A couple of years ago if you had told Lancashire all-rounder Tom Smith that he was to miss the first fortnight of a cricket season, he would have been deeply disappointed.
These days he takes such news in his long stride.
After all, what is a slight hamstring injury when set beside the severe back problem that has kept former Chorley star Smith out of all cricket for a year?
If all goes well, the former Red Rose captain will return to the Lancashire side before too long, although not for this Sunday’s Specsavers County Championship opener against Nottinghamshire at Emirates Old Trafford.
And when Smith does take his place in Steven Croft’s team as they seek to establish themselves in Division One, it will represent a triumph of body and mind, with the glory being reflected among Lancashire medical staff and the player’s friends and family.
Cricket lovers interested in how Smith coped with the injury that could have ended his career, can read about it in a new book Boulder Rolling, his diary of the 2015 season, in which he played only one match.
It is an unusual diary in that for much of the summer Smith was confined to bed but he believes that the task of organising his thoughts helped him cope with the long process of recovery.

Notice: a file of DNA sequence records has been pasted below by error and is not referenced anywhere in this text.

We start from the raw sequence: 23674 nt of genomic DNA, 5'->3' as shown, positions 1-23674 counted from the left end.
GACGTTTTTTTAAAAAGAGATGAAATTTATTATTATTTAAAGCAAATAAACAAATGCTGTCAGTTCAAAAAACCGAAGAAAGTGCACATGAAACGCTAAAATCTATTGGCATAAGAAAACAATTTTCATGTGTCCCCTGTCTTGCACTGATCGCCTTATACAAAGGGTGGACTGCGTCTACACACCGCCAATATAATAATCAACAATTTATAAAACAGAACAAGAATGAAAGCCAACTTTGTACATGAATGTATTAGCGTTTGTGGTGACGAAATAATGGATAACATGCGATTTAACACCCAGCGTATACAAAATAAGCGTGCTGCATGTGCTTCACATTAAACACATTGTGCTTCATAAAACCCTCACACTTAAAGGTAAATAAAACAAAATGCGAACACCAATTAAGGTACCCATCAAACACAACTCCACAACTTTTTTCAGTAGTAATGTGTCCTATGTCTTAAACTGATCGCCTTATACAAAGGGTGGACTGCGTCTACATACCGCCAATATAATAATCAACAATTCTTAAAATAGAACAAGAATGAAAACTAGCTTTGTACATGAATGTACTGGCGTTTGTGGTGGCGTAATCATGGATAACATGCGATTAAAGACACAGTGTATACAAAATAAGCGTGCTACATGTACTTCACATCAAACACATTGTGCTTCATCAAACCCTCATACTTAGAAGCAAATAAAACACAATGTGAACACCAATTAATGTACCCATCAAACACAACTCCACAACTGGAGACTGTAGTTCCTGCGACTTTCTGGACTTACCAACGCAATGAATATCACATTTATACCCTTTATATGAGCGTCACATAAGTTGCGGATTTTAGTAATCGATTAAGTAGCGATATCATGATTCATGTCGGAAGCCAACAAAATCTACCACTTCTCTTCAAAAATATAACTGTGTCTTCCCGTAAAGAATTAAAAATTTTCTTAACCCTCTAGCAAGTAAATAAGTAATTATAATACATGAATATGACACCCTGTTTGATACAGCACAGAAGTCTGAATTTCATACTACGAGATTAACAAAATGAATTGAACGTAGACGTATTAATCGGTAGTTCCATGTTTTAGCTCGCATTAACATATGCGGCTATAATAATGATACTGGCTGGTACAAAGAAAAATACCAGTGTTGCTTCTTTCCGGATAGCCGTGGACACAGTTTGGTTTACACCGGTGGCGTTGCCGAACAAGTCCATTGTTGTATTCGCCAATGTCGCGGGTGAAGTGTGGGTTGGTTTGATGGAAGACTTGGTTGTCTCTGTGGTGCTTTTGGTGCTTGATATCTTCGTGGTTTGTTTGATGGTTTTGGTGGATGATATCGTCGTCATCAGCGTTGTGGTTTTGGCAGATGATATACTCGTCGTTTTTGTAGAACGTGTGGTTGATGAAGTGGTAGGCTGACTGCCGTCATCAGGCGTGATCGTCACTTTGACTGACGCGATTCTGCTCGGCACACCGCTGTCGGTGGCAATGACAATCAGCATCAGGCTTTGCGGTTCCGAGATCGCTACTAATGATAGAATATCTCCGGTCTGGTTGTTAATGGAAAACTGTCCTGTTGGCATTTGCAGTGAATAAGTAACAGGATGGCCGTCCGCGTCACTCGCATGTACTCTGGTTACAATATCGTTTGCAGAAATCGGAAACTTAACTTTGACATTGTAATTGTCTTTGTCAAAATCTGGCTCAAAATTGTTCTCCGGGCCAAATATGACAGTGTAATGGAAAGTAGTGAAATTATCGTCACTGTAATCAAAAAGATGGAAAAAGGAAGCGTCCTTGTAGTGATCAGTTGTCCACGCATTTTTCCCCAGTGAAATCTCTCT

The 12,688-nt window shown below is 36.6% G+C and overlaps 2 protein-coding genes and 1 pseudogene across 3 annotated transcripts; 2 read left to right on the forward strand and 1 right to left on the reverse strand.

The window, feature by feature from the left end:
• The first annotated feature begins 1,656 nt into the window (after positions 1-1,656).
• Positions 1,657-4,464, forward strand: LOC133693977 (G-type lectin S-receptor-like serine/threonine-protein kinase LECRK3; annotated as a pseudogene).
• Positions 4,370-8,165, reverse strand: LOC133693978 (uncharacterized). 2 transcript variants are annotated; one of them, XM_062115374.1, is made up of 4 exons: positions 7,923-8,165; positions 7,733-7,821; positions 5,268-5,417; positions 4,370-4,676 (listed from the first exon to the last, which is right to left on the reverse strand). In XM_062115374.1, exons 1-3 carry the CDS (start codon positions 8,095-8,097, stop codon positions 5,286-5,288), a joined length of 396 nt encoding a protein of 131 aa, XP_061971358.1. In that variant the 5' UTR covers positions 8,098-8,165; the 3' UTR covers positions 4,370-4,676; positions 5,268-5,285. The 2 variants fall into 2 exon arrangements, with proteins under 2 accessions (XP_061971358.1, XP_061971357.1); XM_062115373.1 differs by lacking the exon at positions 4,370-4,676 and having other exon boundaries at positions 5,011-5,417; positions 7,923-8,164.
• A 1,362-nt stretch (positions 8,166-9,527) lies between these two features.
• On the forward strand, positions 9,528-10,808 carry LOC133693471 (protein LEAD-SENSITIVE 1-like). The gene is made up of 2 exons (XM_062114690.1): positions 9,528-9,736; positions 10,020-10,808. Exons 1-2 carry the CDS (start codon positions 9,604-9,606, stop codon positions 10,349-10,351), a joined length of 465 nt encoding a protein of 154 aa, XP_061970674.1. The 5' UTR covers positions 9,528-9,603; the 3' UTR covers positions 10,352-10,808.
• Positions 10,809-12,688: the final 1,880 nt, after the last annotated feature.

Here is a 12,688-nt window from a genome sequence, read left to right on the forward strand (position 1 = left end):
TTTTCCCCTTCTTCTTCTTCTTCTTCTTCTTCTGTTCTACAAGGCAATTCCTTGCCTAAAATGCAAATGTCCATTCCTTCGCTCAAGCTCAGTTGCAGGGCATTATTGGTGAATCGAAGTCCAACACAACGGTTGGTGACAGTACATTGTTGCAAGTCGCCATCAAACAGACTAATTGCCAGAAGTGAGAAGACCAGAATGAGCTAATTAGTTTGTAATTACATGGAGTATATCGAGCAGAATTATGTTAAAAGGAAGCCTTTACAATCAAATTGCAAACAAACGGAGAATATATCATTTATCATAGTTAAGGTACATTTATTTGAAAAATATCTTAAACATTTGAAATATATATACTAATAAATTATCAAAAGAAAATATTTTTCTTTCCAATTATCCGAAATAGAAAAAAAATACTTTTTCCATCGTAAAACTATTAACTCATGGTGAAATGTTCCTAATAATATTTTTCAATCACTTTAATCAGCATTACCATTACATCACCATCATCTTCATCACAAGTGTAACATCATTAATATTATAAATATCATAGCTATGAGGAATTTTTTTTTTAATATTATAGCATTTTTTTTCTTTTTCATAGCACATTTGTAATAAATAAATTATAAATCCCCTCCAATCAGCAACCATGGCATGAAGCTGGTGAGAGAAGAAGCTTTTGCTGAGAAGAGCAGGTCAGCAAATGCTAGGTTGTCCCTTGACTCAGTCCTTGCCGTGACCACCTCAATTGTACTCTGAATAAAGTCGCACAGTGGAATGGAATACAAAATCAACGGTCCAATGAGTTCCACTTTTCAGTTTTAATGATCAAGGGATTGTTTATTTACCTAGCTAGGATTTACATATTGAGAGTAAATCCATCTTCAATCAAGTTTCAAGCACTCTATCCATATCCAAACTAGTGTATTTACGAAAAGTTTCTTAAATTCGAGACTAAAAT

“I had a lot of time on my hands last season and I generally keep a personal diary anyway,” said Smith.
“Lancashire’s archivist, Malcolm Lorimer, asked me if I’d like to write a diary of the season and how the rehab was for me.
“There are the boring days in which I am lying in bed watching TV but that also gives a perspective on how the season was and how the lads were doing in the push for promotion and the T20 campaign.
“It gave me another focus rather than thinking about whether I was going to get fit.
“There were some dark days but also a driving goal to get myself fit and it was that, along with the support of the people around me, that got me through.”
Indeed, one of the stars to emerge from the book is Smith’s wife, Holly, whom he married in December 2014.
“Holly had to make sure I was fed and watered for a long time because I literally couldn’t walk down the stairs, and so I owe a lot to her,” said Smith.
“I tried to be as honest as possible but I shall always be grateful that the people around me were really strong and really positive.”
At the same time, when Smith had to reacquaint himself with basic skills and take the tiny steps necessary at the outset of his recovery, only he knew how his body was feeling.
“Those experiences have given him a fresh focus on the routine of being a first-class cricketer.
“I look back on going in for the operation and it seems like yesterday,” he said.
“But I was doing some fitness routines with Sam Byrne a short time ago and six months previously I couldn’t have believed that I would be doing that sort of work.
“It is weird to think that it has all been and gone and that we are back here on the threshold of a new season.
“It certainly makes you realise how fortunate you are to play the game and to do it as a job.
“The hard days when you are fielding for a hundred overs don’t seem so bad now.”